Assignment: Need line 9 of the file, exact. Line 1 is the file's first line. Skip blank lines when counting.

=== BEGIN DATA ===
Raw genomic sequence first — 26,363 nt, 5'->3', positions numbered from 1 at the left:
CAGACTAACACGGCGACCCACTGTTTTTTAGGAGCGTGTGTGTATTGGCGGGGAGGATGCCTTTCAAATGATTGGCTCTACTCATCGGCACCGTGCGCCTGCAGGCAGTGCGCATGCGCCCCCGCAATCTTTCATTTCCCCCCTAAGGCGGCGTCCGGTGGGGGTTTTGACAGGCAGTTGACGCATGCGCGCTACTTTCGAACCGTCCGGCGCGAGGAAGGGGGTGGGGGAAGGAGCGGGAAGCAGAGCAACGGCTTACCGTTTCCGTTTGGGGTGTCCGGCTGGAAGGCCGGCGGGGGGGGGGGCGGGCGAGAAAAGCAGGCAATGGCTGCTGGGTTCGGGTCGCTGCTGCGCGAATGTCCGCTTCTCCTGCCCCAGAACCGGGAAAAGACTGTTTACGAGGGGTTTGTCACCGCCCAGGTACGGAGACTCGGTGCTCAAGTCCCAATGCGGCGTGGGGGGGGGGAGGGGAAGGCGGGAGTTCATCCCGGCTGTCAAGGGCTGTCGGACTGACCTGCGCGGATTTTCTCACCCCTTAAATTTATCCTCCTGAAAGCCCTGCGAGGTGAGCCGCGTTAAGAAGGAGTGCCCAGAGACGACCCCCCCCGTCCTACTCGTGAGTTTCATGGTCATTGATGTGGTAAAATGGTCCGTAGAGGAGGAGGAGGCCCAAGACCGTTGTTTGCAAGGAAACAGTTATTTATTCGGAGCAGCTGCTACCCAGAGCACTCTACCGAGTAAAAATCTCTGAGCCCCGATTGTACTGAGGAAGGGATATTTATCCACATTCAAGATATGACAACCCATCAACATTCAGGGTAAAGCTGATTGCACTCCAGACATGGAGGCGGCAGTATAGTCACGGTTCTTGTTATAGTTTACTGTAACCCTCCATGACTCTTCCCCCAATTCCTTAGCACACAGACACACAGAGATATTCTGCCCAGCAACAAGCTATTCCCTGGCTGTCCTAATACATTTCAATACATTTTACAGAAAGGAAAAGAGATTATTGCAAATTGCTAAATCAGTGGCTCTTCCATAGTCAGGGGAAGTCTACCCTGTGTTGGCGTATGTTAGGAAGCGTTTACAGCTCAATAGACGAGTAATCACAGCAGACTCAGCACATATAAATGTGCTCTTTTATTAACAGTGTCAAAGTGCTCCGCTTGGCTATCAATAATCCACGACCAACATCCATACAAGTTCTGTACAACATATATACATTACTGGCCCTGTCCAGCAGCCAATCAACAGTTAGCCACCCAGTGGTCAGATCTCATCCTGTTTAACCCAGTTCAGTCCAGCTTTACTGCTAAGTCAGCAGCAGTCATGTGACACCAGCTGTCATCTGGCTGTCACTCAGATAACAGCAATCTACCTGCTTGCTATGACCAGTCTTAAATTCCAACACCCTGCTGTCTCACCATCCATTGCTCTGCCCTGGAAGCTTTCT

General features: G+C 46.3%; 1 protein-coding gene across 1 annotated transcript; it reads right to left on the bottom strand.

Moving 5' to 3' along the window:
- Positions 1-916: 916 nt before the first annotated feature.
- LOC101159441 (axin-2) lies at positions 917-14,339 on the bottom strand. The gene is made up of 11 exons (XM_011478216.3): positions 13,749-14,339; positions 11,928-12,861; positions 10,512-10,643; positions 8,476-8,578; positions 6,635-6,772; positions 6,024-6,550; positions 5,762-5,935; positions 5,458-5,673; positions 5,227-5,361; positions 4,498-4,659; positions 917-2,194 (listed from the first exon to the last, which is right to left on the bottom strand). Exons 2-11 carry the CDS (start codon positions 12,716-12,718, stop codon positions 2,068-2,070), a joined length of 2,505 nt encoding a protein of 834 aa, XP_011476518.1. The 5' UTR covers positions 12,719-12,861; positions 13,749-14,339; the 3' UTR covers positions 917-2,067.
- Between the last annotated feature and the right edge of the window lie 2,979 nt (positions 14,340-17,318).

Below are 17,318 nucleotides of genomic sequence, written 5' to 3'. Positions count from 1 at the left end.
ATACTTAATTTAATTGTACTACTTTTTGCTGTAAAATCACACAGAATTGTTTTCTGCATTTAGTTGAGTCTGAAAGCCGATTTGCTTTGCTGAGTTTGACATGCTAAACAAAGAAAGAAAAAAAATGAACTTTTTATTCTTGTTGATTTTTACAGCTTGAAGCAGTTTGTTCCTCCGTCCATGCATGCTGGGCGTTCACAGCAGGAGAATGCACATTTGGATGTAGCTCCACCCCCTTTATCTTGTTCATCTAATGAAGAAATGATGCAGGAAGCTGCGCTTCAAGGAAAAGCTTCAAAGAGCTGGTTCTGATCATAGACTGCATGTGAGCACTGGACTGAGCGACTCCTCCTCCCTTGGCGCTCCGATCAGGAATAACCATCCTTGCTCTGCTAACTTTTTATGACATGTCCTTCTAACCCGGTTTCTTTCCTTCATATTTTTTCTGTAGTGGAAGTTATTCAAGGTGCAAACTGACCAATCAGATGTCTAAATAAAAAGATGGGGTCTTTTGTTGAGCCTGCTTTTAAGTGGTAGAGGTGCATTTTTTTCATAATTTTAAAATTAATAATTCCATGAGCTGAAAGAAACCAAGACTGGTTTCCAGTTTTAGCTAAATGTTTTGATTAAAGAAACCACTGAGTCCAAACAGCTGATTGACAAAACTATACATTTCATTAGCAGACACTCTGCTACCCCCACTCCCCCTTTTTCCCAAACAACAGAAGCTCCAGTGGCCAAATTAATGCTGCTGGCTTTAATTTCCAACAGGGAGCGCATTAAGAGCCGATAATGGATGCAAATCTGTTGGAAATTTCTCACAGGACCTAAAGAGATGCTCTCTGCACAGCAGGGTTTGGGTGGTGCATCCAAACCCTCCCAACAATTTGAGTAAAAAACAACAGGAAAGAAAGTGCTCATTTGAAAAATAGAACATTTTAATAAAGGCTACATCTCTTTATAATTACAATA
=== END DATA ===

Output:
ATACTTAATTTAATTGTACTACTTTTTGCTGTAAAATCACACAGAATTGTTTTCTGCATTTAGTTGAGTCTGAAAGCCGATTTGCTTTGCTGAGTTTGACATGCTAAACAAAGAAAGAAAAAAAATGAACTTTTTATTCTTGTTGATTTTTACAGCTTGAAGCAGTTTGTTCCTCCGTCCATGCATGCTGGGCGTTCACAGCAGGAGAATGCACATTTGGATGTAGCTCCACCCCCTTTATCTTGTTCATCTAATGAAGAAATGATGCAGGAAGCTGCGCTTCAAGGAAAAGCTTCAAAGAGCTGGTTCTGATCATAGACTGCATGTGAGCACTGGACTGAGCGACTCCTCCTCCCTTGGCGCTCCGATCAGGAATAACCATCCTTGCTCTGCTAACTTTTTATGACATGTCCTTCTAACCCGGTTTCTTTCCTTCATATTTTTTCTGTAGTGGAAGTTATTCAAGGTGCAAACTGACCAATCAGATGTCTAAATAAAAAGATGGGGTCTTTTGTTGAGCCTGCTTTTAAGTGGTAGAGGTGCATTTTTTTCATAATTTTAAAATTAATAATTCCATGAGCTGAAAGAAACCAAGACTGGTTTCCAGTTTTAGCTAAATGTTTTGATTAAAGAAACCACTGAGTCCAAACAGCTGATTGACAAAACTATACATTTCATTAGCAGACACTCTGCTACCCCCACTCCCCCTTTTTCCCAAACAACAGAAGCTCCAGTGGCCAAATTAATGCTGCTGGCTTTAATTTCCAACAGGGAGCGCATTAAGAGCCGATAATGGATGCAAATCTGTTGGAAATTTCTCACAGGACCTAAAGAGATGCTCTCTGCACAGCAGGGTTTGGGTGGTGCATCCAAACCCTCCCAACAATTTGAGTAAAAAACAACAGGAAAGAAAGTGCTCATTTGAAAAATAGAACATTTTAATAAAGGCTACATCTCTTTATAATTACAATA